Those arrested were said to have been responsible for 90 per cent of the LSD produced in Britain and 60 per cent worldwide. That is the official line. It will become evident, however, that truth and fiction are still inextricably mixed over 30 years later. But the facts, incredible as they are, seem to outweigh the fiction. Here I include both The story of Operation Julie is, if you believe the official spin, the story of an ideal that went wrong, greed and audacious enterprise on one side and of diligent, selfless and determined police work on the other. But it is also a story of political infighting and lasting bitterness. Stories abound of undiscovered stashes of LSD and hidden fortunes. There are tales of tip-offs by disgruntled police officers and even a royal connection
There remain many unanswered questions. There are, for instance, accusations that statistics were deliberately massaged in order to strengthen the case for a national drugs squad. And if chemist Richard Kemp had produced LSD worth 2.5 million during his seven years of production, as was alleged, why was it that only 11,000 of his money was ever discovered?
Were the dangers of LSD exaggerated? Much was made of Kemps ability to produce the purest LSD in history. Surely, if it was the purest, was it not also the safest? After all, the dangers of LSD lie in its impurities. In fact, despite lurid newspaper accounts of the dangers of acid, no evidence whatever was produced to prove that Kemps LSD caused any deaths.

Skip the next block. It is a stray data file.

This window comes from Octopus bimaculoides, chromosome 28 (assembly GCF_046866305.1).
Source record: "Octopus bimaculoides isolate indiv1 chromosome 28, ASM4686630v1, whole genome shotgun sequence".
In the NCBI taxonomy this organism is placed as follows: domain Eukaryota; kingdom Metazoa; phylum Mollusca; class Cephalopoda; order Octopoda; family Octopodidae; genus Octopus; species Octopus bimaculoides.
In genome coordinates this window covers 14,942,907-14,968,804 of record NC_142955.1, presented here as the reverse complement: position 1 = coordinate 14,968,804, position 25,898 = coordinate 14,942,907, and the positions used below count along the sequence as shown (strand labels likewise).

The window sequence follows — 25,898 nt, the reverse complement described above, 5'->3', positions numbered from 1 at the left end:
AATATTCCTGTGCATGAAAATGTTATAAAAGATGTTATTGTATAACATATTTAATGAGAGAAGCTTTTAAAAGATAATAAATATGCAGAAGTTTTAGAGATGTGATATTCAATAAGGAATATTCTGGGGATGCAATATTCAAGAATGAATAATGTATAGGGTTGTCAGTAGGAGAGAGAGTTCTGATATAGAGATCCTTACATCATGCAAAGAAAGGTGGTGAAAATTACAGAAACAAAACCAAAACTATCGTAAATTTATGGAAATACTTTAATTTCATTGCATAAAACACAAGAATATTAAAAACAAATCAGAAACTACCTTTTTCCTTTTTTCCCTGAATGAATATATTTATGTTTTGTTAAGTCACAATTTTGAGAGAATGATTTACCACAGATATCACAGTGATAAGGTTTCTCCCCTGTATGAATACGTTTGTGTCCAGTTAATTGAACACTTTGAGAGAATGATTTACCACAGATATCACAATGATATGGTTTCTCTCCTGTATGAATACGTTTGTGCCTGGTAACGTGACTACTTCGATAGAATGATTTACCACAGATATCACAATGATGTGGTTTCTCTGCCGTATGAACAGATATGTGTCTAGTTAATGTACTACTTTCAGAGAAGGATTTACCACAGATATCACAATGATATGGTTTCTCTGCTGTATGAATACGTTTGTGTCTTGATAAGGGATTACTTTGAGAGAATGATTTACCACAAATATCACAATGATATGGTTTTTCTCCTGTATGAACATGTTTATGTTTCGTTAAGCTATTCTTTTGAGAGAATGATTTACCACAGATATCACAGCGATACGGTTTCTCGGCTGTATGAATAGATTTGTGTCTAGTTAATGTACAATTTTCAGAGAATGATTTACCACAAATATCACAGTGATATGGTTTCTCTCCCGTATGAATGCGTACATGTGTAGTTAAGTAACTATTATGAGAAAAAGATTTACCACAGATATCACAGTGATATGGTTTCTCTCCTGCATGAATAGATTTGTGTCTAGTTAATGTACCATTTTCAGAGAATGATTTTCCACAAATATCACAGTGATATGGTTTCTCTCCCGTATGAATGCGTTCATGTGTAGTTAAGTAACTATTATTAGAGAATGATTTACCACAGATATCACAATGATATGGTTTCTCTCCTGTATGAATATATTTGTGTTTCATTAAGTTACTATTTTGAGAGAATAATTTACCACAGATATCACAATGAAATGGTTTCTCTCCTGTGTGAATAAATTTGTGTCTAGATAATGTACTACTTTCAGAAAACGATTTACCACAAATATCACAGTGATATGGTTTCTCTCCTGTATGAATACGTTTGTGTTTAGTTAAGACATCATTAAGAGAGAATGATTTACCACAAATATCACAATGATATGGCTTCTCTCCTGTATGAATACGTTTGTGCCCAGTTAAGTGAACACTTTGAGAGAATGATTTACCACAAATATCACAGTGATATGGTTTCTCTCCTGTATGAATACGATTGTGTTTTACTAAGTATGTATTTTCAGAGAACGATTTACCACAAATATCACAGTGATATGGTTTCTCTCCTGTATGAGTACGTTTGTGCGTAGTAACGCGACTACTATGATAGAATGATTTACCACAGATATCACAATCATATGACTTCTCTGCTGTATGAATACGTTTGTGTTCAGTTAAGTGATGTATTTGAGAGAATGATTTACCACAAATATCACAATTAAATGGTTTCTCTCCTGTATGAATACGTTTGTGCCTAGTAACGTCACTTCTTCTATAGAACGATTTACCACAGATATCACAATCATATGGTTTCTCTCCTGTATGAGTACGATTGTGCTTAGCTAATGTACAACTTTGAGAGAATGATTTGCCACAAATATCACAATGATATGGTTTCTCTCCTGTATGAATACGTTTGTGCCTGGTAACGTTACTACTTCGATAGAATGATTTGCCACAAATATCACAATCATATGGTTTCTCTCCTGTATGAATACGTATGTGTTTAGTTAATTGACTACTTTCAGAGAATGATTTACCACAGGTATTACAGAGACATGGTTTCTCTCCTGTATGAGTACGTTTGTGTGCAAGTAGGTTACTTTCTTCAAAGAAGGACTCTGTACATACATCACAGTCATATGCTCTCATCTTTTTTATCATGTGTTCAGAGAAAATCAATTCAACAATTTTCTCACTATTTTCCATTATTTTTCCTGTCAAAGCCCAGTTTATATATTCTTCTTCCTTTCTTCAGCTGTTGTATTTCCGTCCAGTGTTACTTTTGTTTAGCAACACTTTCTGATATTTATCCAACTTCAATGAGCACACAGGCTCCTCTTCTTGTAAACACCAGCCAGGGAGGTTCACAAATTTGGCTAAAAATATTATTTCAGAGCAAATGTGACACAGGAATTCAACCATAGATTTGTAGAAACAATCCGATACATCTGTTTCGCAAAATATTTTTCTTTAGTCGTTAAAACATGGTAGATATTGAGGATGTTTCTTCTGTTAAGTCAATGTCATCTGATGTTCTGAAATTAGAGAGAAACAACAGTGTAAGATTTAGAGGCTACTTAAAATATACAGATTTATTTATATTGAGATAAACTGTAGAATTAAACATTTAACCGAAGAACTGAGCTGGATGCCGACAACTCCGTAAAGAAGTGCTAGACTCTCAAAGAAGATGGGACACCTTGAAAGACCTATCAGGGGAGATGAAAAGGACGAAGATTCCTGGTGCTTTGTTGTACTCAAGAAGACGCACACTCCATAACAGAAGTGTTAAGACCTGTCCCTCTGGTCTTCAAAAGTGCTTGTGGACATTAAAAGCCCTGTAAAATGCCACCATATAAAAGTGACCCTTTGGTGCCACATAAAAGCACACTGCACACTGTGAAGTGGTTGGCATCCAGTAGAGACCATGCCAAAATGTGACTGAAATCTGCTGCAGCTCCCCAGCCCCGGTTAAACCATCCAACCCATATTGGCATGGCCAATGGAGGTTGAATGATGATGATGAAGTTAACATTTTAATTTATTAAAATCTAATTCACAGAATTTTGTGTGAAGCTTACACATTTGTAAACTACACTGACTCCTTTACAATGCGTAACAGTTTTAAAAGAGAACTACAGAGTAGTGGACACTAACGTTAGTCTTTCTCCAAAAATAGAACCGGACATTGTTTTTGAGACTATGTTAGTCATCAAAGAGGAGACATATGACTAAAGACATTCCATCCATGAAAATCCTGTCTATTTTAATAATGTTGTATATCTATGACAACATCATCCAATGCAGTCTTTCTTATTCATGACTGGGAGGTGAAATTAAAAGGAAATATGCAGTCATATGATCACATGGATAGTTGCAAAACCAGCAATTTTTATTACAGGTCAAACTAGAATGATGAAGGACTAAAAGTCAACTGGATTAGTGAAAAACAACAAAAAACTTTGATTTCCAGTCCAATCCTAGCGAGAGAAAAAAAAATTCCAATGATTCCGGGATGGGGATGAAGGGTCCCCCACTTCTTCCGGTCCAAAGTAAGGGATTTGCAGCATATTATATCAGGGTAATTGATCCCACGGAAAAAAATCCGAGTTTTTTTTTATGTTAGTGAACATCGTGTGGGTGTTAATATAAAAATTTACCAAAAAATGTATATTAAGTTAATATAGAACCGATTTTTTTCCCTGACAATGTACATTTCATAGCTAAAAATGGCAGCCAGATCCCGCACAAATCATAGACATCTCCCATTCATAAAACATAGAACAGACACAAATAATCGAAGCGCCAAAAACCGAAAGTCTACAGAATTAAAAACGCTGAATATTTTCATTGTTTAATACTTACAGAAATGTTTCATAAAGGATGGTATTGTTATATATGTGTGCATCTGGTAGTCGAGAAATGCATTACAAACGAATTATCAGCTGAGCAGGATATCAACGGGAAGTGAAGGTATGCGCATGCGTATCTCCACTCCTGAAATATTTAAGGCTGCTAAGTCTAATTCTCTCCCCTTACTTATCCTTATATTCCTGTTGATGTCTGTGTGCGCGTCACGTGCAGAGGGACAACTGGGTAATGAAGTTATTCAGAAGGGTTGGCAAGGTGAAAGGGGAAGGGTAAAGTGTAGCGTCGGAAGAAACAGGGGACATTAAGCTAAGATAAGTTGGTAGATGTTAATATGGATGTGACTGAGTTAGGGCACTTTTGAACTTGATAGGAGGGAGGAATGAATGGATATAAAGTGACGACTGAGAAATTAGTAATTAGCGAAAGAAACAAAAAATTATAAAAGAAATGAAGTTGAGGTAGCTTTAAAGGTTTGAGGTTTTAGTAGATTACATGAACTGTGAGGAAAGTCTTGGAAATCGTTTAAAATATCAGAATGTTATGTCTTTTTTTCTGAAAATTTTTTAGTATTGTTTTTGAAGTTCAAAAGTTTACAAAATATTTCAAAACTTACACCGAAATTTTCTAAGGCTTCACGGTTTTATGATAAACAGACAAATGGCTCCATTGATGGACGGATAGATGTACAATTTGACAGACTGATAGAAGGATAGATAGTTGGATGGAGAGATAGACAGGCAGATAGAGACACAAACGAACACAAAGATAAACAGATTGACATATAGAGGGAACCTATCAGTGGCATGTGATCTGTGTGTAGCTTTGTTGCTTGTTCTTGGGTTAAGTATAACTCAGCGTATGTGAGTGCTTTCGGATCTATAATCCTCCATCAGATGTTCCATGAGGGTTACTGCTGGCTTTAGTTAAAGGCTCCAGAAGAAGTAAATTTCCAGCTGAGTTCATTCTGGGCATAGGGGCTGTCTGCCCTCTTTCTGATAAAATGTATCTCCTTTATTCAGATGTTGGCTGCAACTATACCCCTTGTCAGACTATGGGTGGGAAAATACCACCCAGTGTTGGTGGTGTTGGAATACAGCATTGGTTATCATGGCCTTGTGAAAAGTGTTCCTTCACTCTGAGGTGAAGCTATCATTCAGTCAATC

There are accusations that some officers, the operations commander Dick Lee in particular, leaked doctored information to the press, especially to the red tops, as a means of strengthening the case for the formation of a national drugs squad. Papers like the Daily Mirror and the Daily Express in particular, following the sentencing, were laughably sensational. It is no coincidence that the only two books immediately published on Operation Julie appeared with the cooperation of those very newspapers. Dick Lees book Operation Julie (W H Allen, 1978) was co-written by Colin Pratt of the Express while Busted by Martyn Pritchard and Ed Laxton (1978), riddled with police and underworld parlance, was published by Mirror Books. Was it a coincidence that the journalist who first alerted me to the swoop was a Daily Express reporter?
I have included a chapter on a fascinating character who appeared in Llanddewi Brefi seemingly out of nowhere at the end of the sixties. David Litvinoff was not directly involved with the Julie story, but was very much a part of the drugs scene. He attracted many pop stars including the Stones, Eric Clapton, Jimi Hendrix and possibly Bob Dylan to his house. Albeit unaware of the fact, he was the harbinger of the influx of free spirits to the area